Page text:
Technically, ‘80s babies don’t have the heaviest debt burden ever; they’re still behind the standard set by those born in the ‘70s. But the difference, again, is that Gen X levered up to buy actual assets. Millennials are paying for their diplomas. The Fed staffers hold out a sliver of hope that, as the most educated generation yet, those born in the ‘80s will earn enough to dig themselves out of the pit they’re currently in. But otherwise, it’s possible they’ll “become members of a lost generation for wealth accumulation.”

Millennials are acutely aware of the bad hand we’ve been dealt, because we can see the contrast between our average experience and that of our parents and grandparents. It is demoralizing to go into much greater debt than your parents did to get more of an education, find yourself working longer hours at lower pay adjusted for inflation with less job security, only to be unable to afford rent for an apartment in the same city that your parents bought a 3,000 square foot house for the same monthly cost 25 years ago.  The concept of incrementalism becomes a joke, and spending 50 or more hours a week on the career ladder seems less of a good investment than a form of exploitative indentured servitude. When even starting a family seems economically out of reach for most, the notion of saving for retirement is mostly a pipe dream. As the oldest Millennials approach 40 years old, the prospect of trying to raise children while also investing in a 401K and a mortgage and paying $2000/month in health insurance is less a challenge than a sick joke.

In this context patience becomes a dirty word. Socialism isn’t a buzzword but a concrete retirement plan. Revenge on the plutocrats who stole the future from an entire generation is still top of mind. And most other political considerations take a backseat to survival–or even just getting out of mom and dad’s basement.  Which helps explain why even in an election supercharged with racial and gender overtones, a large majority of women and people of color under 35 still voted for an old white socialist guy from Vermont.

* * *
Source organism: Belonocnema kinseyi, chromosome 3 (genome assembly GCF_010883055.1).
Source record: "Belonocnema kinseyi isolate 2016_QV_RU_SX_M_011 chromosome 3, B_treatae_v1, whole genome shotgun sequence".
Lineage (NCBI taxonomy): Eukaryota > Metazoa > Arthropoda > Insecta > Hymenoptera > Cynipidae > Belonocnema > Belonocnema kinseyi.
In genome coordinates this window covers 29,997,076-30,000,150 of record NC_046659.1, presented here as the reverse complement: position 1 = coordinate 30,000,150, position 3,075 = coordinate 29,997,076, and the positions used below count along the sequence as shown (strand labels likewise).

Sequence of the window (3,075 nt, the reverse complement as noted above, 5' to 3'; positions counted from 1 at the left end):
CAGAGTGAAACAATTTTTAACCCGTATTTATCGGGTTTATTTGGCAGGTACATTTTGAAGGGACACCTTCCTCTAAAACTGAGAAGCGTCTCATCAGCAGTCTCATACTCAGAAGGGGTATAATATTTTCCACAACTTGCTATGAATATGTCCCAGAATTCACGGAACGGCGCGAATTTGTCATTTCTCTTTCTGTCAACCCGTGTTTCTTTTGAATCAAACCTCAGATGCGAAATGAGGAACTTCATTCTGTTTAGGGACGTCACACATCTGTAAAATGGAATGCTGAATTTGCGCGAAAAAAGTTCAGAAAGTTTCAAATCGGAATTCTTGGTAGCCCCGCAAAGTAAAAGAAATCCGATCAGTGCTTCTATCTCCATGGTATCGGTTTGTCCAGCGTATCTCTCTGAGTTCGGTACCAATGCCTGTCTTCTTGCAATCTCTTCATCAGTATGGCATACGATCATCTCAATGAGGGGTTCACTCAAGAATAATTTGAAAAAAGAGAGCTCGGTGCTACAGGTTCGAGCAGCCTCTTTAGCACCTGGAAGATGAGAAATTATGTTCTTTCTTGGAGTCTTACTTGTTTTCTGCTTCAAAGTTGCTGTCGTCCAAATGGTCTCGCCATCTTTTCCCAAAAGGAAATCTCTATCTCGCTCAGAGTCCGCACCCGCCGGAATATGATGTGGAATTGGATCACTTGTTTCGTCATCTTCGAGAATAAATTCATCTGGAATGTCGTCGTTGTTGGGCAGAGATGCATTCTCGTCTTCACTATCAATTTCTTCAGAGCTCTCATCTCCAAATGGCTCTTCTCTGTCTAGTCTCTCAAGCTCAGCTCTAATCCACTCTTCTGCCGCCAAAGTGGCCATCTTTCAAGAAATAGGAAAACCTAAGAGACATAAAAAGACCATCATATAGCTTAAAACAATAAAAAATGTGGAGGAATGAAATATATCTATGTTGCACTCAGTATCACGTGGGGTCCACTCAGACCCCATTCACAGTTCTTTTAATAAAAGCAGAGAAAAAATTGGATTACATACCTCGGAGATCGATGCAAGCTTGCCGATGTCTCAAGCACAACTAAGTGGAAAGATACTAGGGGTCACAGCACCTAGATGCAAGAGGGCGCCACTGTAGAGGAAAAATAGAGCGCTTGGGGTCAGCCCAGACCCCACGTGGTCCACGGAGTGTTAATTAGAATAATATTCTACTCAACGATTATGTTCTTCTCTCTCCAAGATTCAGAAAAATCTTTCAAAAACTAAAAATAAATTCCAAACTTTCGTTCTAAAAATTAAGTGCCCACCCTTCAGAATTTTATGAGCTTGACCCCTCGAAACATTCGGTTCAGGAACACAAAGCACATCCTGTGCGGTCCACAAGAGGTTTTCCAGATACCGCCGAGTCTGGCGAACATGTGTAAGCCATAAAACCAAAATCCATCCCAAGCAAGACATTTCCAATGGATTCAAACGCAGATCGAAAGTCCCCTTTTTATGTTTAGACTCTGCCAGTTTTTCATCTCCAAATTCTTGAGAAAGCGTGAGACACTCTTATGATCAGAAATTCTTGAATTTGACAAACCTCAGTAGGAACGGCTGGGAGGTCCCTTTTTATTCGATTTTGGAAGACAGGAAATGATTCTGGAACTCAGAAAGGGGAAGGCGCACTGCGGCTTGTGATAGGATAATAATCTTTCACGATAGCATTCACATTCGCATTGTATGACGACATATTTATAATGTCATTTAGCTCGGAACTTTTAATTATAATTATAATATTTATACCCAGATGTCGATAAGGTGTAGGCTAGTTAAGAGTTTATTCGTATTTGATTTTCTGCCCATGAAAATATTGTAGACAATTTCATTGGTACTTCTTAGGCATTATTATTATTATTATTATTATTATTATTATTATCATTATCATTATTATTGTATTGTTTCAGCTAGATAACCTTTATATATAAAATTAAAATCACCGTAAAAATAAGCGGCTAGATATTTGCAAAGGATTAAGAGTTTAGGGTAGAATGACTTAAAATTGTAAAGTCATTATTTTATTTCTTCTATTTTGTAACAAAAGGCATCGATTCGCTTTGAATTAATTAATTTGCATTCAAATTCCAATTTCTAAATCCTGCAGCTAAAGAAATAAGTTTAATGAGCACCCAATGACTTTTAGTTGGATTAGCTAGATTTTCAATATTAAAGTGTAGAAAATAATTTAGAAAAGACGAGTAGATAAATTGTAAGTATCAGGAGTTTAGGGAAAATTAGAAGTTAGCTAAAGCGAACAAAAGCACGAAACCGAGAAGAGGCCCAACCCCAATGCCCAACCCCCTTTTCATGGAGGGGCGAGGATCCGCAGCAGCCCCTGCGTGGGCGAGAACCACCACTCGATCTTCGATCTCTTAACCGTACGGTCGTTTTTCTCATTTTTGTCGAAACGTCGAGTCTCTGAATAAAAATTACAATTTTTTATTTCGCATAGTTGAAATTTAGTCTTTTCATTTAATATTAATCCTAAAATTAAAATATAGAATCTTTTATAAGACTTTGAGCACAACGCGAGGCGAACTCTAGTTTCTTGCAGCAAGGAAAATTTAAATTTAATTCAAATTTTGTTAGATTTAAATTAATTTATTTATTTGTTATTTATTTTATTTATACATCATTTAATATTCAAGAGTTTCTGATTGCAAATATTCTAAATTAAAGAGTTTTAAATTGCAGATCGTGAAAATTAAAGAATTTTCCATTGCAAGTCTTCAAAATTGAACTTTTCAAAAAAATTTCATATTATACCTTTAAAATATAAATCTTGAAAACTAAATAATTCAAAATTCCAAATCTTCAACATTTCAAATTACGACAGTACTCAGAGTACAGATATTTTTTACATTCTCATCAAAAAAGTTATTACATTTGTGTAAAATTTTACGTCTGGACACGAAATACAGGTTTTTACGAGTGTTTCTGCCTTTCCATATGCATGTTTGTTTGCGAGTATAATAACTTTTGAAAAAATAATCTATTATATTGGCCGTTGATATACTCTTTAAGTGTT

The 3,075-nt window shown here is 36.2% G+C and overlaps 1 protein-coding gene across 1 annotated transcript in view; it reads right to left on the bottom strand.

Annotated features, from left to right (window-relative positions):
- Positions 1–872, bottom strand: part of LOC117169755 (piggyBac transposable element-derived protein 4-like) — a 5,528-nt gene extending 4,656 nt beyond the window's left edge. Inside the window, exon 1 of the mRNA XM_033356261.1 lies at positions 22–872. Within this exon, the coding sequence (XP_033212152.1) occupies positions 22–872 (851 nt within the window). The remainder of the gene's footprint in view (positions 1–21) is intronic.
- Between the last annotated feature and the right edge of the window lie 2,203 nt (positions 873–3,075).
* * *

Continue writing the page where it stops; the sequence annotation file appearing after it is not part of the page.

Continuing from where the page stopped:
It doesn’t really matter whether Sanders runs again in 2020 or not. This issue–and the desperate rage of an entire generation as well as the generation Z just now coming of voting age–isn’t going away. The Democratic Party needs to find real, concrete ways of addressing it not just at a national level, but also a state and local level in terms of housing policy, or it will reap a maelstrom similar to that of 2016 in election after election to come.

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David Atkins

Follow David on Twitter @DavidOAtkins. David Atkins is a writer, activist and research professional living in Santa Barbara. He is a contributor to the Washington Monthly's Political Animal and president of The Pollux Group, a qualitative research firm.